Up 125% in 27 months, can this ‘old-fashioned’ FTSE 100 stock continue its good run?

Our writer considers the prospects for a FTSE 100 stock that’s operating in a market that’s been in existence for over 5,000 years.

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There are very few FTSE 100 stocks that have grown like BAE Systems (LSE:BA.) has over the past couple of years.

Since Russia invaded Ukraine in February 2022, the company’s share price has increased by 125%. And from May 2021 to May 2024, the defence contractor’s stock has been the second-best performer on the index.

Going against the trend

In one sense, it’s a very old-fashioned company. The first army was organised in 3000 BCE and, ever since, companies have made money selling weapons and military hardware.

Its shares have clearly gained on the back of tragic events in Eastern Europe, but there’s also a wider trend towards more military expenditure.

According to the International Institute for Strategic Studies, global defence spending hit a record high of $2.2trn, in 2023.

For comparison, this is over 2.5 times larger than where the artificial intelligence (AI) market is expected to be in six years time. But very few appear to be talking about the defence sector. Instead, most prefer to focus on machine learning and large language models.

Despite this, I think it’s worth noting that the NASDAQ CTA Artificial Intelligence and Robotics Index has fallen by 8%, since the war in Ukraine started.

Is there a risk that investors are too focused on the ‘next big thing’ and are overlooking other markets that are already established? Indeed, I could be one of them. I have an AI fund in my ISA.

Okay, the defence sector isn’t growing as fast as AI, but it is expanding.

And governments tend to ‘buy local’ when it comes to military equipment. BAE Systems should therefore benefit from Rishi Sunak’s pledge to increasing the UK’s defence budget from 2% to 2.5% of GDP by 2030. Assuming, of course, that he’s re-elected.

Financial performance

At the end of 2023, the company had an order book of £58bn. This is equivalent to 2.5 times its revenue for the year.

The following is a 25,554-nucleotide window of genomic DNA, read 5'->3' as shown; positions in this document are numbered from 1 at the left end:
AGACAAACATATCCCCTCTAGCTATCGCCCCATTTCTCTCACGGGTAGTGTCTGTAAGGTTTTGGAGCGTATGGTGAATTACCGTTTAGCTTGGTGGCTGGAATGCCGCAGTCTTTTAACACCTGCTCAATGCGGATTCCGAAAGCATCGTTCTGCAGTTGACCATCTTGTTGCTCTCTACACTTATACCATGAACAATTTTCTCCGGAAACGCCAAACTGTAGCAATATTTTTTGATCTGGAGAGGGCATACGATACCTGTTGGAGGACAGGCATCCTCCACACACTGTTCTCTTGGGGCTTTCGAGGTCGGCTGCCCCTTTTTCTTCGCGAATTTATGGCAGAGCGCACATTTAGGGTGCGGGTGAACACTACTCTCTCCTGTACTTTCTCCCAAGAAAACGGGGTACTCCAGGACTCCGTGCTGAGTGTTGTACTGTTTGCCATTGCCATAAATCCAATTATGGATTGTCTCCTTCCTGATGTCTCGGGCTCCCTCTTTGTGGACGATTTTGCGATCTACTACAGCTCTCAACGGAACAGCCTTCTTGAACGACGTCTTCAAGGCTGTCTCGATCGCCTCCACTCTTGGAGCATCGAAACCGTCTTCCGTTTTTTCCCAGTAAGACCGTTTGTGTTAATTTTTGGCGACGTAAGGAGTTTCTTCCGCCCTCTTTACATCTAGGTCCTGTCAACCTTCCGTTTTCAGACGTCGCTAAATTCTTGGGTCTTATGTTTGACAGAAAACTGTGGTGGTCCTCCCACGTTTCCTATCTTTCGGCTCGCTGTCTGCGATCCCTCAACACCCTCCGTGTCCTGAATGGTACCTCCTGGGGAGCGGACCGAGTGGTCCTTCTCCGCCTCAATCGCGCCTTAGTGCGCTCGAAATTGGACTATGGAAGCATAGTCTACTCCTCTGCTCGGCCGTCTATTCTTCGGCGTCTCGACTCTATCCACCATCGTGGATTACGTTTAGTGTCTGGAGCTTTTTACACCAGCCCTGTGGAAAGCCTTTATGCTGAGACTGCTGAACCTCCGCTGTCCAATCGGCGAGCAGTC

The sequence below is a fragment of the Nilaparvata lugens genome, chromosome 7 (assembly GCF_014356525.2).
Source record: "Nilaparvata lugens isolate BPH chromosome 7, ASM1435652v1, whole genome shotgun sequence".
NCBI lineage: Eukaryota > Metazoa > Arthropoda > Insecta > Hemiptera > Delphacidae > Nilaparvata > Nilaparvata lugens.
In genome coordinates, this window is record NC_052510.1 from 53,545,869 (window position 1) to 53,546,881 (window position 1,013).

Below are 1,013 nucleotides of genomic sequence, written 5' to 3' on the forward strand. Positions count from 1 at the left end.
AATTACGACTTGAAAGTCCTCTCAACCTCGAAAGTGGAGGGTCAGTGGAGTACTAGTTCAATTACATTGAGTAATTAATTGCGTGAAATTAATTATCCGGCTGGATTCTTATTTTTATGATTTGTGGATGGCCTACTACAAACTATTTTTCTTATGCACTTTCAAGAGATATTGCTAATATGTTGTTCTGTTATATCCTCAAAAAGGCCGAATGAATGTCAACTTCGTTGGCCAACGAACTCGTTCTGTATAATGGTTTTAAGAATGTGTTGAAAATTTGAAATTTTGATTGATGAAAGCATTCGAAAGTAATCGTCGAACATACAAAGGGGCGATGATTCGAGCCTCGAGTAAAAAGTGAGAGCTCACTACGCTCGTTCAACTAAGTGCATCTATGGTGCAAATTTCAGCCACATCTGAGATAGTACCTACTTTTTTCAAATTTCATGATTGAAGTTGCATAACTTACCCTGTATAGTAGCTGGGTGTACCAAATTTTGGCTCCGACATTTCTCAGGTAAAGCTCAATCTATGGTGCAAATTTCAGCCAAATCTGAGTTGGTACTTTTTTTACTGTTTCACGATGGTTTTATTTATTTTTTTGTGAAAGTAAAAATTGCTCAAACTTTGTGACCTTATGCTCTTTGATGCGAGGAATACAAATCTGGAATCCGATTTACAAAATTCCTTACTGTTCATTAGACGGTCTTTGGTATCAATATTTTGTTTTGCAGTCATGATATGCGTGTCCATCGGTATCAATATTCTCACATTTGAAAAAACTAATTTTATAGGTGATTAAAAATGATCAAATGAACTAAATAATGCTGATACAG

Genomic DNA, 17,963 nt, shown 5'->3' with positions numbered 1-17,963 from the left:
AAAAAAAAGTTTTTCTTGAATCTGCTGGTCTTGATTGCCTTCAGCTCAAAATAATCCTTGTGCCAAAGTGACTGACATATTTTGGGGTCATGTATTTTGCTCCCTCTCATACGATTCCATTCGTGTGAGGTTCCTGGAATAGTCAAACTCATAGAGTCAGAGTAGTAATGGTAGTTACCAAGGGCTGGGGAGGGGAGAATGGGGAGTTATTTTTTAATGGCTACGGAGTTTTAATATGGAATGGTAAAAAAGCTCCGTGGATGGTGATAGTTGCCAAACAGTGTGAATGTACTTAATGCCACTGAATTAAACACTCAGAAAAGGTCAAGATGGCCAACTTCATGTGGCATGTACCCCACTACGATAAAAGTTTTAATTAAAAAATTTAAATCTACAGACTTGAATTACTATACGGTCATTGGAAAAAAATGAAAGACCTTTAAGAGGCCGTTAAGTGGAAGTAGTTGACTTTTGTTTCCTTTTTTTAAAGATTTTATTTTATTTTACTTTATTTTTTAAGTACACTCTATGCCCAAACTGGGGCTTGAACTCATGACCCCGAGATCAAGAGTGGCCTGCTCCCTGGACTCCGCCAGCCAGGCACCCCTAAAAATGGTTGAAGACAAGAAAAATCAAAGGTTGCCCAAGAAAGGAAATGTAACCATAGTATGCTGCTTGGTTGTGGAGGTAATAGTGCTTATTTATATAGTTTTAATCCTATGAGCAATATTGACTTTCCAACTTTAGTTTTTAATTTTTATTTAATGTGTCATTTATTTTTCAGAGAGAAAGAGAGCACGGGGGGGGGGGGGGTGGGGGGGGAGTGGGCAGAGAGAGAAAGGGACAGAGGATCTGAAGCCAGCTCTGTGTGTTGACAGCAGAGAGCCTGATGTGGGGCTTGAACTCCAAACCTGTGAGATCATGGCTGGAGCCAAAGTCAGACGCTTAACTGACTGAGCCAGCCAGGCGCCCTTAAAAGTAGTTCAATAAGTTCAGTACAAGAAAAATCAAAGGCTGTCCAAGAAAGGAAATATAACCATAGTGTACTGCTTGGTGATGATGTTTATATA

But as the chart below shows, it’s only increased during the past couple of years. This makes me wonder whether events in Ukraine have given the company a one-off — probably temporary — boost.

Source: company annual reports

It’s a similar story with revenue. It was relatively flat from 2019 to 2021, growing by £1.2bn. However, during 2022 and 2023, sales increased by £4bn.

Source: company annual reports

However, the recent growth in the company’s share price has made its stock expensive.

At the end of 2019, its shares were valued at nearly 12 times that year’s earnings. Today, the multiple is nearly 22 times its profit after tax for 2023 – over twice the FTSE 100 average.

I’m sure even the most pessimistic of observers don’t think the war is going to last forever. Once over, I suspect BAE System’s earnings and revenue — and share price — will fall from their current elevated levels.

A question of conscience

Before concluding, I think it’s necessary to address the issue of ethics and morality. Many will be appalled at the thought of investing in companies that supply military hardware.

However, I believe the first duty of a democratically elected government is to protect its citizens so I wouldn’t rule out buying shares in a defence contractor for my own portfolio.

Even so, I think BAE Systems shares are no longer offering good value and I believe there are better opportunities elsewhere.

Should you invest, the value of your investment may rise or fall and your capital is at risk. Before investing, your individual circumstances should be assessed. Consider taking independent financial advice.

James Beard has no position in any of the shares mentioned. The Motley Fool UK has recommended BAE Systems. Views expressed on the companies mentioned in this article are those of the writer and therefore may differ from the official recommendations we make in our subscription services such as Share Advisor, Hidden Winners and Pro. Here at The Motley Fool we believe that considering a diverse range of insights makes us better investors.

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